Mobilising Venture Capital At MobileMonday Toronto

Mobile_monday_logo MobileMonday Toronto – a mobile industry networking group – will be holding an open floor for mobile entrepreneurs on Monday February 5th, in an effort to pitch ideas to venture capital companies. Attendees will be able to present ideas to an industry panel of experts, as well as hear presentations from:

  • Sean Wise – Principal, Wise Mentor Capital
  • Ted Anderson – Managing General Partner, Ventures West
  • Steven Bloom – Chief Financial Officer, Brightspark

Date: February 5th, 2007

Location: Fort York Armory – 660 Fleet Street

Time: 6:30pm

Contact: 416-755-1727

Website: http://mobilemondaytoronto.com/

The Biggest Domain Name Myth

I hear it all the time. And it drives me nuts.

By "it" I am referring to the statement: "all the best domain names are taken."

Not by a long shot.

While it is true that most (English language) dictionary words were scooped up long ago, there are still lots of opportunities to get your hands on a catchy and memorable .com domain name.

For starters, you can always turn to the domain name re-sale market where thousands of previously-owned (previously-loved?) domain names exchange hands every day.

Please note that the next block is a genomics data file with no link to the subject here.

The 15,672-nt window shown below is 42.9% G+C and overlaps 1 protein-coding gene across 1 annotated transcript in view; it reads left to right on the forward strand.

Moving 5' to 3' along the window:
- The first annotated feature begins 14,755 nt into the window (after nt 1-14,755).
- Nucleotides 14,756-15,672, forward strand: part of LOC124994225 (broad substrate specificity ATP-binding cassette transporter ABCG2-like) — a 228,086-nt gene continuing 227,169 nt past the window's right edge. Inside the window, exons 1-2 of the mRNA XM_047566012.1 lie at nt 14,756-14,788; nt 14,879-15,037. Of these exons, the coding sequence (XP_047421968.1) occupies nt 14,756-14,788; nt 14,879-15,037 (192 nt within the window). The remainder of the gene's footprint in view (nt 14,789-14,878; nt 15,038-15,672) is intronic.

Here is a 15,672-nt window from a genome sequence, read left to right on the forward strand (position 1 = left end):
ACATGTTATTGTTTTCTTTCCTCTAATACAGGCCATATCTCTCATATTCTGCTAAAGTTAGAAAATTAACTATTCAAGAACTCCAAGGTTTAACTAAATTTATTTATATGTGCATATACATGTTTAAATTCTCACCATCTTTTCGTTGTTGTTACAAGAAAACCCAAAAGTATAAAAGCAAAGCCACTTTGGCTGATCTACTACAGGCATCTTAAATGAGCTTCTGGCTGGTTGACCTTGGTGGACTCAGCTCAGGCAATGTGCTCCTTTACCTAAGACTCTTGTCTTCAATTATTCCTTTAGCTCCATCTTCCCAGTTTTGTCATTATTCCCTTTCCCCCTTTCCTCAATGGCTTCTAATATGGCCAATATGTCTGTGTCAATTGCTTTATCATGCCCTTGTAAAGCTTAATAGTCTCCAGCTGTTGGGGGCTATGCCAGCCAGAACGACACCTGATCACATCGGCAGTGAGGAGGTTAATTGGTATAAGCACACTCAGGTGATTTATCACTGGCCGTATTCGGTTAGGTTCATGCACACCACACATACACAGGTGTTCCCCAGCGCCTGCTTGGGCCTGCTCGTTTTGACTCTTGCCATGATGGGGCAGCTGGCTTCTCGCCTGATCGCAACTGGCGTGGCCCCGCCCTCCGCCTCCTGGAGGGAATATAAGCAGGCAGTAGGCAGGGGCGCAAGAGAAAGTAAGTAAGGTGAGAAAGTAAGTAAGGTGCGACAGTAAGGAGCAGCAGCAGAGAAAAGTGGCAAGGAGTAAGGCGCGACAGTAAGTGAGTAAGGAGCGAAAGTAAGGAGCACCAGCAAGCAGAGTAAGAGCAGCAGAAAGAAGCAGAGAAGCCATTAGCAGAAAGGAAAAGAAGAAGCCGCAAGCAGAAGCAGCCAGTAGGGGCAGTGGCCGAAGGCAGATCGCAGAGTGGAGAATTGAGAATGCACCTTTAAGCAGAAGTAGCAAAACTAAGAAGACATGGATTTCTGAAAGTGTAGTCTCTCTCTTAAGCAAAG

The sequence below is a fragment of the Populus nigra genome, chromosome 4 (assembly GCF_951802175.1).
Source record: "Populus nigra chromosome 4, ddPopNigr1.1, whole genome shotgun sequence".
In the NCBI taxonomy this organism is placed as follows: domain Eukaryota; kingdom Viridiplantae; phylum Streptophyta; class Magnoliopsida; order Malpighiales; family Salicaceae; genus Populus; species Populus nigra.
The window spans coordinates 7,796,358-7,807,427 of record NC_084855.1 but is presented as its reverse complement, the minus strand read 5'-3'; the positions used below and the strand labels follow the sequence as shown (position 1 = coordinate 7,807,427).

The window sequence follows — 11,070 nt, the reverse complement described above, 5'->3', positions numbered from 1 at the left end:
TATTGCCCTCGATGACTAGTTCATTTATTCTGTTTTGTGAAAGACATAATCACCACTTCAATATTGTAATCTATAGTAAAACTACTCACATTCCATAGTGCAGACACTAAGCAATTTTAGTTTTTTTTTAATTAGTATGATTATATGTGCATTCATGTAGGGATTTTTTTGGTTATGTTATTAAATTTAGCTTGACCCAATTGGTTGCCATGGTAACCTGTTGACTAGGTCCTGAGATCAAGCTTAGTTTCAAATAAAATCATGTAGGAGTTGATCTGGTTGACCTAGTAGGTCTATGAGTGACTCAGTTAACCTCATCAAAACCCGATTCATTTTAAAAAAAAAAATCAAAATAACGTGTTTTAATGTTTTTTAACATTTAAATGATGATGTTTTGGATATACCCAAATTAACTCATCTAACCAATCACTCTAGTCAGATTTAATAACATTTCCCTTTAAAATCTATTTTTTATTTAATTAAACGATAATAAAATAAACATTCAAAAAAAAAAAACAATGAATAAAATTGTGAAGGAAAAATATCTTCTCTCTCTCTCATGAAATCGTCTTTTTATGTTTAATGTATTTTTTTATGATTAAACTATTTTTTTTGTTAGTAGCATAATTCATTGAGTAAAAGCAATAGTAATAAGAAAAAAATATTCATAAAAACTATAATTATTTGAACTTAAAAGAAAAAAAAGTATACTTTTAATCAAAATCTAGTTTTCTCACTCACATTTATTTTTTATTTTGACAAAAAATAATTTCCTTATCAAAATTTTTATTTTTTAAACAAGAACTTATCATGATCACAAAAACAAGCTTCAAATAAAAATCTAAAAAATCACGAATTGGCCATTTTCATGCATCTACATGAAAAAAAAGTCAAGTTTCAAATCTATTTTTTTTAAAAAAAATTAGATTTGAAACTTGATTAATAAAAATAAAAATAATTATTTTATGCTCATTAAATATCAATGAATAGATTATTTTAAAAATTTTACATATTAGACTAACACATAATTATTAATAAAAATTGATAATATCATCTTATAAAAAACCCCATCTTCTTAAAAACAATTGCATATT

Spend a few minutes poking around on The Domain Name Aftermarket and Afternic and you will find thousands of desirable domain names ready to be scooped up for under $500, and many for far, far less. (I paid a whopping $5 - yes, five bucks - for the last .com domain name I bought on the re-sale market.)

The other way to get a great domain name is to - pardon my bluntness - be a bit more creative.

True, croissant.com is not available, and you probably can't afford to buy it, but (at the time of me writing this) flakypastries.com and frenchtreats.com are available. (I'm not saying that these are the greatest domain names ever, but you could do a lot worse, and they took me all of two minutes to come up with.)